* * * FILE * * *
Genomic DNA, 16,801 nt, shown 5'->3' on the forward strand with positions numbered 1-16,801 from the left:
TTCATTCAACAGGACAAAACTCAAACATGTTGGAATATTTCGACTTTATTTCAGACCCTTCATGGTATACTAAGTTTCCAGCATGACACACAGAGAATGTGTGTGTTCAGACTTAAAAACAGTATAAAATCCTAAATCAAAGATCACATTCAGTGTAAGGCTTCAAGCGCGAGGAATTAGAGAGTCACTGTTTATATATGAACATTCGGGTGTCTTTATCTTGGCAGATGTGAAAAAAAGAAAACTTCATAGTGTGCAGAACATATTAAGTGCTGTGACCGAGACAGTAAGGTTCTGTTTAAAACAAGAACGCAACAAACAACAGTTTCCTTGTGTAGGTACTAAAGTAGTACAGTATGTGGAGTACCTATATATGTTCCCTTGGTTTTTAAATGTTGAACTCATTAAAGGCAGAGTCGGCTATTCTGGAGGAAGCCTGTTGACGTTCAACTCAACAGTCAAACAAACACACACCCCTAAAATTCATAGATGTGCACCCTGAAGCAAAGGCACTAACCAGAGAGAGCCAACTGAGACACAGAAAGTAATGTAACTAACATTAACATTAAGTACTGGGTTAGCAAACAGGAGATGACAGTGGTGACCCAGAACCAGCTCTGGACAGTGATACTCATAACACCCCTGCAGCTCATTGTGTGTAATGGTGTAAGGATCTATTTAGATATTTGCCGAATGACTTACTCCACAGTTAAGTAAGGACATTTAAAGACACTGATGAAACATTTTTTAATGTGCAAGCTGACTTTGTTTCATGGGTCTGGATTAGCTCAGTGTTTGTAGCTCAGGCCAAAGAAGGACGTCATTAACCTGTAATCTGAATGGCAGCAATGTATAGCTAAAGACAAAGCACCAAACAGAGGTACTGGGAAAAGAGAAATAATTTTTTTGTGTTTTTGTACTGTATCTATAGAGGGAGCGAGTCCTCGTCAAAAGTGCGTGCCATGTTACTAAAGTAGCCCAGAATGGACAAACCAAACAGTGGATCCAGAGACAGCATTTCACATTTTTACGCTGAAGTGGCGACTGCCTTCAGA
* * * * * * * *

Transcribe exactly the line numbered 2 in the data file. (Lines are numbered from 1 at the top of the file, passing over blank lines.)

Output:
TTCATTCAACAGGACAAAACTCAAACATGTTGGAATATTTCGACTTTATTTCAGACCCTTCATGGTATACTAAGTTTCCAGCATGACACACAGAGAATGTGTGTGTTCAGACTTAAAAACAGTATAAAATCCTAAATCAAAGATCACATTCAGTGTAAGGCTTCAAGCGCGAGGAATTAGAGAGTCACTGTTTATATATGAACATTCGGGTGTCTTTATCTTGGCAGATGTGAAAAAAAGAAAACTTCATAGTGTGCAGAACATATTAAGTGCTGTGACCGAGACAGTAAGGTTCTGTTTAAAACAAGAACGCAACAAACAACAGTTTCCTTGTGTAGGTACTAAAGTAGTACAGTATGTGGAGTACCTATATATGTTCCCTTGGTTTTTAAATGTTGAACTCATTAAAGGCAGAGTCGGCTATTCTGGAGGAAGCCTGTTGACGTTCAACTCAACAGTCAAACAAACACACACCCCTAAAATTCATAGATGTGCACCCTGAAGCAAAGGCACTAACCAGAGAGAGCCAACTGAGACACAGAAAGTAATGTAACTAACATTAACATTAAGTACTGGGTTAGCAAACAGGAGATGACAGTGGTGACCCAGAACCAGCTCTGGACAGTGATACTCATAACACCCCTGCAGCTCATTGTGTGTAATGGTGTAAGGATCTATTTAGATATTTGCCGAATGACTTACTCCACAGTTAAGTAAGGACATTTAAAGACACTGATGAAACATTTTTTAATGTGCAAGCTGACTTTGTTTCATGGGTCTGGATTAGCTCAGTGTTTGTAGCTCAGGCCAAAGAAGGACGTCATTAACCTGTAATCTGAATGGCAGCAATGTATAGCTAAAGACAAAGCACCAAACAGAGGTACTGGGAAAAGAGAAATAATTTTTTTGTGTTTTTGTACTGTATCTATAGAGGGAGCGAGTCCTCGTCAAAAGTGCGTGCCATGTTACTAAAGTAGCCCAGAATGGACAAACCAAACAGTGGATCCAGAGACAGCATTTCACATTTTTACGCTGAAGTGGCGACTGCCTTCAGA